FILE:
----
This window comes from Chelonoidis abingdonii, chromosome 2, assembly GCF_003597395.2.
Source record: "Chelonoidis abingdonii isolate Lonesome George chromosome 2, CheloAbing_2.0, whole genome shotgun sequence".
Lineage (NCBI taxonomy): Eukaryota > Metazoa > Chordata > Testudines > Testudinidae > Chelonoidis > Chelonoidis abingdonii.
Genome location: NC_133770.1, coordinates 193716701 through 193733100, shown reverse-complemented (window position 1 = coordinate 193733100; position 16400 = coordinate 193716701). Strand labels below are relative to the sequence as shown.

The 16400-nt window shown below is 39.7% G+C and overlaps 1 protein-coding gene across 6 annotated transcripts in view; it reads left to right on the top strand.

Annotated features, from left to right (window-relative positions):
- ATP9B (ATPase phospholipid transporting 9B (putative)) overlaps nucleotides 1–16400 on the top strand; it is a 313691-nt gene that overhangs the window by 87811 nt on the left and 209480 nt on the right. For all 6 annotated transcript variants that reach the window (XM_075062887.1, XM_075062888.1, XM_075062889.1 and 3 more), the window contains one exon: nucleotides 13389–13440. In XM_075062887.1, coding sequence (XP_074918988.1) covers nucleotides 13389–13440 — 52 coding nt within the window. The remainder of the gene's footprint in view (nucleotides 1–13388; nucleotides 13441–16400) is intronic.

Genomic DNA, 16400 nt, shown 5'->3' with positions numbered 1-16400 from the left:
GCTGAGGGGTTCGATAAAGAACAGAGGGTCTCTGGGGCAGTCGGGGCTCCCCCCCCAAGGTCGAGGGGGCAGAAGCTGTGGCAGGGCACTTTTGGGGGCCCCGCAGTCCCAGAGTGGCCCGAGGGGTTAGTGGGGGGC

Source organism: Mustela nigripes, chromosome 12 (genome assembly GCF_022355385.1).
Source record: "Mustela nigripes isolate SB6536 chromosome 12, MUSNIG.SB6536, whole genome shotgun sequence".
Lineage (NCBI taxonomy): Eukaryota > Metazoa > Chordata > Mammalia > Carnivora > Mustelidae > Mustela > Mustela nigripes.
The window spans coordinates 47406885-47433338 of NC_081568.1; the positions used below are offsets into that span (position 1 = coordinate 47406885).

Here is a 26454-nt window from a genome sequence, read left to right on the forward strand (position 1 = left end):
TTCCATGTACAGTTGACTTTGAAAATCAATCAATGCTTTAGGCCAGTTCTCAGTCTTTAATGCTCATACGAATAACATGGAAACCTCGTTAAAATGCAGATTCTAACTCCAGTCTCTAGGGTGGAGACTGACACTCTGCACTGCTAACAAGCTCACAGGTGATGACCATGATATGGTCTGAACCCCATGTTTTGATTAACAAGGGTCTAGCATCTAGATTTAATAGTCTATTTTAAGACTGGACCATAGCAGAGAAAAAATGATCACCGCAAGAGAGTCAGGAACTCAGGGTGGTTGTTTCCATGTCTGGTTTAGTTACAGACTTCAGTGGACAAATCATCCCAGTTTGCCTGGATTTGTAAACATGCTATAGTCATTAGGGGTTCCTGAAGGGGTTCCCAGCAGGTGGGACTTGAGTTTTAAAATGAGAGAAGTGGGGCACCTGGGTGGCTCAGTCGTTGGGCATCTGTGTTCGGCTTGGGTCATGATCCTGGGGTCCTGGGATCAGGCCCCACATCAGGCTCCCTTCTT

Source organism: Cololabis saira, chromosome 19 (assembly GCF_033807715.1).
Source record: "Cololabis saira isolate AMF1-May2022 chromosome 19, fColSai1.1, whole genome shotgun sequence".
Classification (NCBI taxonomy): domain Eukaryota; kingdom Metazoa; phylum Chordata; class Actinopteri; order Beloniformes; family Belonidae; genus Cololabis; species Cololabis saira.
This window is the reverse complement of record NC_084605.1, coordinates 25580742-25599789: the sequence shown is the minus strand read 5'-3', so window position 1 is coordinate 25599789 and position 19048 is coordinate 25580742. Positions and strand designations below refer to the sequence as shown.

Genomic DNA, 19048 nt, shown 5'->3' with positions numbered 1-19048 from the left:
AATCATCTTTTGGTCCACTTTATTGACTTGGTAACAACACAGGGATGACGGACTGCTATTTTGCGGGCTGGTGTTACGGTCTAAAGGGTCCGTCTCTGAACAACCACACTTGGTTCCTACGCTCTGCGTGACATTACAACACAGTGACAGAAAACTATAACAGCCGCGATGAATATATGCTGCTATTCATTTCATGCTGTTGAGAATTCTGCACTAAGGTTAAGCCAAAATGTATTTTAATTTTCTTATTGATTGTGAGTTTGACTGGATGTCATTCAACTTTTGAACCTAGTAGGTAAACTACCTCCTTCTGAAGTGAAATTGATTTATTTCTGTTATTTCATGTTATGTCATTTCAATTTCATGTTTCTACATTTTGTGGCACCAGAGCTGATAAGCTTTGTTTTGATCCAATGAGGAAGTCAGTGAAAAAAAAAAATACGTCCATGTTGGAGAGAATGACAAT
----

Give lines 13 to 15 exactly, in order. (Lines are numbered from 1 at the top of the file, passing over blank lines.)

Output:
The window spans coordinates 47406885-47433338 of NC_081568.1; the positions used below are offsets into that span (position 1 = coordinate 47406885).

Here is a 26454-nt window from a genome sequence, read left to right on the forward strand (position 1 = left end):
TTCCATGTACAGTTGACTTTGAAAATCAATCAATGCTTTAGGCCAGTTCTCAGTCTTTAATGCTCATACGAATAACATGGAAACCTCGTTAAAATGCAGATTCTAACTCCAGTCTCTAGGGTGGAGACTGACACTCTGCACTGCTAACAAGCTCACAGGTGATGACCATGATATGGTCTGAACCCCATGTTTTGATTAACAAGGGTCTAGCATCTAGATTTAATAGTCTATTTTAAGACTGGACCATAGCAGAGAAAAAATGATCACCGCAAGAGAGTCAGGAACTCAGGGTGGTTGTTTCCATGTCTGGTTTAGTTACAGACTTCAGTGGACAAATCATCCCAGTTTGCCTGGATTTGTAAACATGCTATAGTCATTAGGGGTTCCTGAAGGGGTTCCCAGCAGGTGGGACTTGAGTTTTAAAATGAGAGAAGTGGGGCACCTGGGTGGCTCAGTCGTTGGGCATCTGTGTTCGGCTTGGGTCATGATCCTGGGGTCCTGGGATCAGGCCCCACATCAGGCTCCCTTCTT